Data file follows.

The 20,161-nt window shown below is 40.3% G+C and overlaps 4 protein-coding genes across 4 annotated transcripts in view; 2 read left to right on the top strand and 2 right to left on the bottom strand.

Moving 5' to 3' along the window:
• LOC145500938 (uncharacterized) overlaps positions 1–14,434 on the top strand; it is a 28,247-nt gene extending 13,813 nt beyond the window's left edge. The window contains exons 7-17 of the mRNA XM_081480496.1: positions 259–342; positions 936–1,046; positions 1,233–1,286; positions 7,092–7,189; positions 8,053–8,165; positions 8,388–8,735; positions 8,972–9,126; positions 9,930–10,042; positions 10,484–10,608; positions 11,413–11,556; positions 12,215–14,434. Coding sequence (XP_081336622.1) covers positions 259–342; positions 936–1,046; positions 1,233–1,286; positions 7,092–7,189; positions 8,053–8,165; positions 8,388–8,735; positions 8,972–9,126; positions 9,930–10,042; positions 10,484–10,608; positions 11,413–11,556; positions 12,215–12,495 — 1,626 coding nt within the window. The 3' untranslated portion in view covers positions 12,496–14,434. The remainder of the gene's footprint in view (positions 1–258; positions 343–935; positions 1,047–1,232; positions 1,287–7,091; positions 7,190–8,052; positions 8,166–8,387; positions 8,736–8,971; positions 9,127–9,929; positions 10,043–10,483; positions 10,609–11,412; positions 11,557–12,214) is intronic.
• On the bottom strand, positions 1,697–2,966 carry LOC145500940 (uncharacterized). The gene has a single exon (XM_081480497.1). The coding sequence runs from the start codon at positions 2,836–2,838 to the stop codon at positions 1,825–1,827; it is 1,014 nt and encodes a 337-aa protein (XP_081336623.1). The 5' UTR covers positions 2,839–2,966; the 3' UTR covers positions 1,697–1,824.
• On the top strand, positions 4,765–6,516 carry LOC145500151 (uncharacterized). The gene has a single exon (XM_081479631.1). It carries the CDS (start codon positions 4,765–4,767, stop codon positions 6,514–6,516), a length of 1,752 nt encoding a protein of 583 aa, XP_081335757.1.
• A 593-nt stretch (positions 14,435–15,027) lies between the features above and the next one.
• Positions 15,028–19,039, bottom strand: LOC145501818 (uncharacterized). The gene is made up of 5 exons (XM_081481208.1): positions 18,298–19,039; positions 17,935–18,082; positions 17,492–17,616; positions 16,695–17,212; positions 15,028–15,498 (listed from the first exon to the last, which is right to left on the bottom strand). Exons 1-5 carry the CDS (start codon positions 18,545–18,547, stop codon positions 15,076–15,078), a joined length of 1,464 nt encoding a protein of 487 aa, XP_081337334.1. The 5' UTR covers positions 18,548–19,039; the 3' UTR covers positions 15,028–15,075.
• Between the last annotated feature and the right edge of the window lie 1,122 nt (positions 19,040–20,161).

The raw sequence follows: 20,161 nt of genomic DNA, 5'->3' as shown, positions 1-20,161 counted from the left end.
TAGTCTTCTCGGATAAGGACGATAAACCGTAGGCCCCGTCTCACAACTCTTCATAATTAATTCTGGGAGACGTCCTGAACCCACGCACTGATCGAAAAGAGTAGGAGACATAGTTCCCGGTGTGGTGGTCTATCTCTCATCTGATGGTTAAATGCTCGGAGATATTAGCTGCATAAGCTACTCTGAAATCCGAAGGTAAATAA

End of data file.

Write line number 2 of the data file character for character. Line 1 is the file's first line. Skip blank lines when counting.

Moving 5' to 3' along the window: